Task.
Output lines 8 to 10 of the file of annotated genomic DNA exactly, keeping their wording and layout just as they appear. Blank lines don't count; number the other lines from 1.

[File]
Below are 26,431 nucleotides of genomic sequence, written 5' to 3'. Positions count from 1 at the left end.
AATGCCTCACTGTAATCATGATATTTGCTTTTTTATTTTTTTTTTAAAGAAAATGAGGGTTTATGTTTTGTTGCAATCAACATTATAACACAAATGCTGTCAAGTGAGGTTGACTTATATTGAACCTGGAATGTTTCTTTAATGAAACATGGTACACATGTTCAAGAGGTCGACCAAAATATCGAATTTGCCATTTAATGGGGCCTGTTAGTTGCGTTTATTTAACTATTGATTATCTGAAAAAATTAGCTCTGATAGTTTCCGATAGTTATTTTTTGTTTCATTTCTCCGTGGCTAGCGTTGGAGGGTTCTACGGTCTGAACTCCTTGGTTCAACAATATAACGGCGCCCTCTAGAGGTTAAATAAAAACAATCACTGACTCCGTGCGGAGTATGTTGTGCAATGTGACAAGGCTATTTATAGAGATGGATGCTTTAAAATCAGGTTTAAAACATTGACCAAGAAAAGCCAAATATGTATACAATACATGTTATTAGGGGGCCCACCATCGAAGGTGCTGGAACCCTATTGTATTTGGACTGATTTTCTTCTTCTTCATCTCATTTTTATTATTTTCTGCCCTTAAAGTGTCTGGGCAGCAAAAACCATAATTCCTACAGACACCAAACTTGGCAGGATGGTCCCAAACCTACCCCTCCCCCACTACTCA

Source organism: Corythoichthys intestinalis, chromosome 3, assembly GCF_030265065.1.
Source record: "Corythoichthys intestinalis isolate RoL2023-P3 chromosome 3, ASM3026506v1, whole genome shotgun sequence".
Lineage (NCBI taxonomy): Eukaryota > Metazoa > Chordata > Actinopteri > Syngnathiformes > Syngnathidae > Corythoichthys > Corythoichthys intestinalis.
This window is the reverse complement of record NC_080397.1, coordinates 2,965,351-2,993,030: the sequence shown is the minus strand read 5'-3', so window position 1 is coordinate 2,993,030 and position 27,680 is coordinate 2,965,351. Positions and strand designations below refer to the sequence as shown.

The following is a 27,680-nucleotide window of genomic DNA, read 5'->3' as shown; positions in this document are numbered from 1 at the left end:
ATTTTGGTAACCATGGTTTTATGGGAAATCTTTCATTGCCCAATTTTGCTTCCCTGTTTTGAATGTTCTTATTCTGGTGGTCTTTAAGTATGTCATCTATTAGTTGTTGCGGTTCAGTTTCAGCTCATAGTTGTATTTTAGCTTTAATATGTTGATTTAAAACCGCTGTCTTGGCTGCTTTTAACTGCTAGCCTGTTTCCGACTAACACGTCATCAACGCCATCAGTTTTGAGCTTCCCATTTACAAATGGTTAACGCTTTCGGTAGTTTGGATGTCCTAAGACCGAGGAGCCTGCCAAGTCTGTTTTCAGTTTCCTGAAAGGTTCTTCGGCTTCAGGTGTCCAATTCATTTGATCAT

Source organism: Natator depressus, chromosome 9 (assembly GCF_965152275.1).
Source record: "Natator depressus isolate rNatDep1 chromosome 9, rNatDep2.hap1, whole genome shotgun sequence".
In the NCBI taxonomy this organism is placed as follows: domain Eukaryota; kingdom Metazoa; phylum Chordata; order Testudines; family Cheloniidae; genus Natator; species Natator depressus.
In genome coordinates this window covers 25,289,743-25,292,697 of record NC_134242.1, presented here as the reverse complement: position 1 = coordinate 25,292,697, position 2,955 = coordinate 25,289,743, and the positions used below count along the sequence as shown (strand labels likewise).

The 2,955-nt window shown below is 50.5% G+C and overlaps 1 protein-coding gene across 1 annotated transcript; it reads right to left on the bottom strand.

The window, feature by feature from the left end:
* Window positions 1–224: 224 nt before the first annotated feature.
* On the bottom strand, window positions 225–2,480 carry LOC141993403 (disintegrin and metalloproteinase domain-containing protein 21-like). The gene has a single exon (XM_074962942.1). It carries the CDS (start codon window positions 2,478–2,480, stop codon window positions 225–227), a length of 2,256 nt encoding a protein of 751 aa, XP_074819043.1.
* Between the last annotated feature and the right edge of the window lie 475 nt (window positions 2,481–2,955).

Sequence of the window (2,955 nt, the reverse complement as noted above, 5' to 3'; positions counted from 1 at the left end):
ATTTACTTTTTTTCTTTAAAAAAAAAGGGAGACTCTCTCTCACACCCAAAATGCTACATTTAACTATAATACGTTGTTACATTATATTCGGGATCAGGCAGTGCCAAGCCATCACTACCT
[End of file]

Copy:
ATTTTGGTAACCATGGTTTTATGGGAAATCTTTCATTGCCCAATTTTGCTTCCCTGTTTTGAATGTTCTTATTCTGGTGGTCTTTAAGTATGTCATCTATTAGTTGTTGCGGTTCAGTTTCAGCTCATAGTTGTATTTTAGCTTTAATATGTTGATTTAAAACCGCTGTCTTGGCTGCTTTTAACTGCTAGCCTGTTTCCGACTAACACGTCATCAACGCCATCAGTTTTGAGCTTCCCATTTACAAATGGTTAACGCTTTCGGTAGTTTGGATGTCCTAAGACCGAGGAGCCTGCCAAGTCTGTTTTCAGTTTCCTGAAAGGTTCTTCGGCTTCAGGTGTCCAATTCATTTGATCAT

Source organism: Natator depressus, chromosome 9 (assembly GCF_965152275.1).
Source record: "Natator depressus isolate rNatDep1 chromosome 9, rNatDep2.hap1, whole genome shotgun sequence".